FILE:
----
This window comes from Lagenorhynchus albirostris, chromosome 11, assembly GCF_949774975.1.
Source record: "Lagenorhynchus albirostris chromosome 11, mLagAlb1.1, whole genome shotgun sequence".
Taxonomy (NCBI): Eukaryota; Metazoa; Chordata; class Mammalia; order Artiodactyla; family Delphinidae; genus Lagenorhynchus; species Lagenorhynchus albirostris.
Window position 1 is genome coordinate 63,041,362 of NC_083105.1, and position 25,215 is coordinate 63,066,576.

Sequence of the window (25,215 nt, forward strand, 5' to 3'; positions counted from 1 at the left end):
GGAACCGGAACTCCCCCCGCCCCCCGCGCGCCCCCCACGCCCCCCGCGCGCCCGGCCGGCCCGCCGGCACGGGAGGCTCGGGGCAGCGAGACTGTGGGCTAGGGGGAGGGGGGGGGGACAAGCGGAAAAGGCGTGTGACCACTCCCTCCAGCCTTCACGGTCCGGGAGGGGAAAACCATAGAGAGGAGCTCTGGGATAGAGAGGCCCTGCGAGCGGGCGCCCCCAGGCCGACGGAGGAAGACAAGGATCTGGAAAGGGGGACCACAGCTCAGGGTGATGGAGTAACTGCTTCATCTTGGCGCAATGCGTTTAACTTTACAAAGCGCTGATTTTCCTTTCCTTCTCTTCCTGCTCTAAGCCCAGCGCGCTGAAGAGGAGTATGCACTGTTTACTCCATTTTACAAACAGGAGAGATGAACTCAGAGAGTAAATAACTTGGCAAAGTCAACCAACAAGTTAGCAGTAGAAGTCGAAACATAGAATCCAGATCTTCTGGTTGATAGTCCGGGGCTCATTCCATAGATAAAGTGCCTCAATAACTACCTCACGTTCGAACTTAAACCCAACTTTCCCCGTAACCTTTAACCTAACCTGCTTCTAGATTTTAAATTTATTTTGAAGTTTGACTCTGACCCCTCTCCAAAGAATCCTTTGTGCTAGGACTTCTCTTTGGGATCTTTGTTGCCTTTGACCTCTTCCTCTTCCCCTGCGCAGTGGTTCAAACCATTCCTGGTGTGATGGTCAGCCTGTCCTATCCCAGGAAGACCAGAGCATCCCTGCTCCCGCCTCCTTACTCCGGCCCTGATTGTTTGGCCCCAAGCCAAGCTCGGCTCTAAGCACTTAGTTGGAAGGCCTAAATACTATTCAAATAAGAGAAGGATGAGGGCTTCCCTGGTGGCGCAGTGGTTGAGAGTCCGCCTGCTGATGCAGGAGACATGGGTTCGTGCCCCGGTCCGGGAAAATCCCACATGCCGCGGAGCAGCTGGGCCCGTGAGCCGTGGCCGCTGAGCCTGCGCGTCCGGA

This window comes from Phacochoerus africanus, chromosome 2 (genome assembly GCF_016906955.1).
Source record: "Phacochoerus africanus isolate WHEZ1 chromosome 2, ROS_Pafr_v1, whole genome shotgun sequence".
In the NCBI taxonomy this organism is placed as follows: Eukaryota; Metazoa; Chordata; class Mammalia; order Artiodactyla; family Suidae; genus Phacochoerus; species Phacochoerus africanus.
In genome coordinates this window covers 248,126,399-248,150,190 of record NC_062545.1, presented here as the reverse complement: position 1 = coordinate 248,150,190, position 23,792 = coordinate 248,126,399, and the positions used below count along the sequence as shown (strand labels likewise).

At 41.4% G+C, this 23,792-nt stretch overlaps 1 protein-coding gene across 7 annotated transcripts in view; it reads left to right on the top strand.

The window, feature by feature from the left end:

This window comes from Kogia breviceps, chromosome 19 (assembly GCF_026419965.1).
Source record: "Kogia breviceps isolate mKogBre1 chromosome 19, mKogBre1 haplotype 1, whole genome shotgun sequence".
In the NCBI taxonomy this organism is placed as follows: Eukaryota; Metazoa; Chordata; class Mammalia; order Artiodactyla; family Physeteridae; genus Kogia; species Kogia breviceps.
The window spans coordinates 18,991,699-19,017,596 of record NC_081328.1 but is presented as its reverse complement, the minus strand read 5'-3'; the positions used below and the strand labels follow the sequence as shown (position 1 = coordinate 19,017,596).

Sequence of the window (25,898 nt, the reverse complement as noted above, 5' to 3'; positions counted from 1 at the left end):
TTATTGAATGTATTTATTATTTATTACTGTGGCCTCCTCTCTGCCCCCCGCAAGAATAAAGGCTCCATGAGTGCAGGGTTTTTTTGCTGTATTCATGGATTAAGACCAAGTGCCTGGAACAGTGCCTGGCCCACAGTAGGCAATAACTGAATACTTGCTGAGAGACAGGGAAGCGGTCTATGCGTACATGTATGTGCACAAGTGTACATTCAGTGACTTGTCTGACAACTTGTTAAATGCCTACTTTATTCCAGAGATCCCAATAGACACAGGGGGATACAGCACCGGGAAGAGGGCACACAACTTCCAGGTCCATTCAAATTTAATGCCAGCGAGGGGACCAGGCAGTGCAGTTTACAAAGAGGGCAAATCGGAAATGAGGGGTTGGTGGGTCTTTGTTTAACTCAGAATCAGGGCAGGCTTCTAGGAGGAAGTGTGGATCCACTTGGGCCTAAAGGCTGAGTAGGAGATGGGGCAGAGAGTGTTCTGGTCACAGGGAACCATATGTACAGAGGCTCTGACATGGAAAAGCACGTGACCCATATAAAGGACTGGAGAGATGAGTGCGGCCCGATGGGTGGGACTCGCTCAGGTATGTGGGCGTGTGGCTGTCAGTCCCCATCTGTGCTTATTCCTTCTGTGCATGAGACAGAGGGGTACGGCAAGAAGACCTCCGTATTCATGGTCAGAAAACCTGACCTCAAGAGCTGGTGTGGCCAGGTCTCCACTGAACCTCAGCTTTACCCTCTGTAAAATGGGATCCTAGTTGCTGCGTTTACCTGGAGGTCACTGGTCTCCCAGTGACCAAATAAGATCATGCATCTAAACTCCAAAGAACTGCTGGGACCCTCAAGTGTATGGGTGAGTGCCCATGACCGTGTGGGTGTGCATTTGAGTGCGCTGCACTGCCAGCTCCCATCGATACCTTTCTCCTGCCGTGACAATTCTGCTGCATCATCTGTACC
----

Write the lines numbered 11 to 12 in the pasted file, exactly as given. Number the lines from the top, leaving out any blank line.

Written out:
At 41.4% G+C, this 23,792-nt stretch overlaps 1 protein-coding gene across 7 annotated transcripts in view; it reads left to right on the top strand.

The window, feature by feature from the left end: